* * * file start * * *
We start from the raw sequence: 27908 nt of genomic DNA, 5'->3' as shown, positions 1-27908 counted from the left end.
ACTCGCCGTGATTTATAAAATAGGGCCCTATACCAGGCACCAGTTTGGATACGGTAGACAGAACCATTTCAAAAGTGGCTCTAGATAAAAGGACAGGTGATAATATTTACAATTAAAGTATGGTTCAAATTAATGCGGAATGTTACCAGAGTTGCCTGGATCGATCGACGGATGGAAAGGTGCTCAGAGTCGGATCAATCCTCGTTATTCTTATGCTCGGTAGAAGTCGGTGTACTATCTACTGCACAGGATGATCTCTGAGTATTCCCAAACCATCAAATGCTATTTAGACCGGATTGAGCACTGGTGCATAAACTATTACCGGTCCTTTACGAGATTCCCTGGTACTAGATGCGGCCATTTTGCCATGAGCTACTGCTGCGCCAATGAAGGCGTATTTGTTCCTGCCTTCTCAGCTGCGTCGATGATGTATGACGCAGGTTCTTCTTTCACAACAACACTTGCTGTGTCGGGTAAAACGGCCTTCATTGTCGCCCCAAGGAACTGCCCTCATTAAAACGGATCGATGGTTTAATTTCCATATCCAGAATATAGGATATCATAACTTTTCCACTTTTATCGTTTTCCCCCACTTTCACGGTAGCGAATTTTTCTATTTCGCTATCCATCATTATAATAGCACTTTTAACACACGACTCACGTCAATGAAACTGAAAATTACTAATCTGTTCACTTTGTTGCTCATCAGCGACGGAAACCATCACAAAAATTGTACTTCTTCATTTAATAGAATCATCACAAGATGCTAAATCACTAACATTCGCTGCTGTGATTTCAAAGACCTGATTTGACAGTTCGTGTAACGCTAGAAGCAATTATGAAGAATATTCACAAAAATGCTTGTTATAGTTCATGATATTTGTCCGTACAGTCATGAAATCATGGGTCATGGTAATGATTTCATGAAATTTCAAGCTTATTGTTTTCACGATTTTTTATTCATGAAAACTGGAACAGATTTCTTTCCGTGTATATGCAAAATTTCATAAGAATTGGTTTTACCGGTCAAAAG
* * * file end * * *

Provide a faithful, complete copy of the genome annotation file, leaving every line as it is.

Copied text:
We start from the raw sequence: 27908 nt of genomic DNA, 5'->3' as shown, positions 1-27908 counted from the left end.
ACTCGCCGTGATTTATAAAATAGGGCCCTATACCAGGCACCAGTTTGGATACGGTAGACAGAACCATTTCAAAAGTGGCTCTAGATAAAAGGACAGGTGATAATATTTACAATTAAAGTATGGTTCAAATTAATGCGGAATGTTACCAGAGTTGCCTGGATCGATCGACGGATGGAAAGGTGCTCAGAGTCGGATCAATCCTCGTTATTCTTATGCTCGGTAGAAGTCGGTGTACTATCTACTGCACAGGATGATCTCTGAGTATTCCCAAACCATCAAATGCTATTTAGACCGGATTGAGCACTGGTGCATAAACTATTACCGGTCCTTTACGAGATTCCCTGGTACTAGATGCGGCCATTTTGCCATGAGCTACTGCTGCGCCAATGAAGGCGTATTTGTTCCTGCCTTCTCAGCTGCGTCGATGATGTATGACGCAGGTTCTTCTTTCACAACAACACTTGCTGTGTCGGGTAAAACGGCCTTCATTGTCGCCCCAAGGAACTGCCCTCATTAAAACGGATCGATGGTTTAATTTCCATATCCAGAATATAGGATATCATAACTTTTCCACTTTTATCGTTTTCCCCCACTTTCACGGTAGCGAATTTTTCTATTTCGCTATCCATCATTATAATAGCACTTTTAACACACGACTCACGTCAATGAAACTGAAAATTACTAATCTGTTCACTTTGTTGCTCATCAGCGACGGAAACCATCACAAAAATTGTACTTCTTCATTTAATAGAATCATCACAAGATGCTAAATCACTAACATTCGCTGCTGTGATTTCAAAGACCTGATTTGACAGTTCGTGTAACGCTAGAAGCAATTATGAAGAATATTCACAAAAATGCTTGTTATAGTTCATGATATTTGTCCGTACAGTCATGAAATCATGGGTCATGGTAATGATTTCATGAAATTTCAAGCTTATTGTTTTCACGATTTTTTATTCATGAAAACTGGAACAGATTTCTTTCCGTGTATATGCAAAATTTCATAAGAATTGGTTTTACCGGTCAAAAG